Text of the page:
See also capitalism; financial system Wallace, Henry, 149 war, 31n23, 121n, 126, 133, 266, 338, 360; in Bataille, 171, 174, 176; and capitalism, 60; in Cicero, 225; and empire, 238, 239; and gold, 225; its impact on money, 95–96, 97, 100, 225–26; and monopoly capitalism, 60; and Schmitt, 261. See also First World War; Second World War; Vietnam War; violence war against terror, 43 Warburton, Peter, 199 Warren, Josiah, 342 Warwick, University of, 73n30 waste, 12–13, 151; and the gift, 186; and money, 175, 184, 204; versus utility, 164 Wave and Pay, 377 Weber, Florence, 292 Weber, Max, 109, 247, 276n, 292, 302, 317; on capitalism and religion, 143, 155, 175; on charisma, 247; on Knapp, 103; on money and the modern state, 217; on prices, 109n25; The Protestant Ethic and the Spirit of Capitalism, 156, 175; on taxation, 217 Weimar inflation, 131n57, 142, 224, 387 welfare. See social welfare Wendt, Alexander, 220 Wergild, 24, 302 Western Union, 380n Westphalia.
3D printing, Airbnb, Amazon Web Services, barriers to entry, bitcoin, blockchain, business process, Clayton Christensen, collaborative economy, crowdsourcing, cryptocurrency, data acquisition, frictionless, game design, hive mind, Internet of things, invisible hand, Kickstarter, Lean Startup, Lyft, M-Pesa, Mark Zuckerberg, means of production, multi-sided market, Network effects, new economy, Paul Graham, recommendation engine, ride hailing / ride sharing, shareholder value, sharing economy, Silicon Valley, Skype, Snapchat, social graph, social software, software as a service, software is eating the world, Spread Networks laid a new fibre optics cable between New York and Chicago, TaskRabbit, the payments system, too big to fail, transport as a service, two-sided market, Uber and Lyft, Uber for X, Wave and Pay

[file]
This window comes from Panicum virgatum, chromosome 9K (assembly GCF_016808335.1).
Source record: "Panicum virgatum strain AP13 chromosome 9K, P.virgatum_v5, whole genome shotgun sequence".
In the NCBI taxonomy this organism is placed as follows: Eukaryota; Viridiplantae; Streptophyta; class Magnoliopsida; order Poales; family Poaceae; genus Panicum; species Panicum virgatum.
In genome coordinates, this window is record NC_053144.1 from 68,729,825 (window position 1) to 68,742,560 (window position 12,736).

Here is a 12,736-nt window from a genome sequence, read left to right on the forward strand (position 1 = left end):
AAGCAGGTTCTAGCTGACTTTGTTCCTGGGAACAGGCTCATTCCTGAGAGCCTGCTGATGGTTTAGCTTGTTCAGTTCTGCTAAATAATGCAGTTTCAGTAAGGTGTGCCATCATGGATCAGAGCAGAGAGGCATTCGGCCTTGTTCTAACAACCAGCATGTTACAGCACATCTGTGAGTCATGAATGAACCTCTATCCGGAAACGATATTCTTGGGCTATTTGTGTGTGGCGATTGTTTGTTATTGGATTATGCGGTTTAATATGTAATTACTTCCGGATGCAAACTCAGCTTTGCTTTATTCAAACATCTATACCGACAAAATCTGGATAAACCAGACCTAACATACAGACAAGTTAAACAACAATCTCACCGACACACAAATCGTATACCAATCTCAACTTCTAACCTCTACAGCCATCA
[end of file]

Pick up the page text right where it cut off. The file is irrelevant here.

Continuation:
While reintermediating an existing payments business, mPesa brings in added efficiency to the transaction, without reinventing the end-user behavior. BACKWARD COMPATIBILITY AS A ROAD TO GRADUAL BEHAVIOR DESIGN Any form of payment has to combat a behavioral problem. Hence, building in some form of ‘backward compatibility’ helps spur adoption because users have the choice to continue with the existing method or transition to a new one. Visa and MasterCard have extensive experience regarding disrupting the payments space. When Wave and Pay were first introduced, the new cards that were issued supported both swipe (existing) and wave (new) modes of payment. Consumers could continue using swipe until merchants set up enough wave terminals. Additionally, a string of incentives to early adopters of wave helped increase the adoption of wave. PLATFORM SCALE IMPERATIVE Platforms that require near-simultaneous adoption by two markets may find it difficult to achieve traction if they try to create new behaviors on both sides.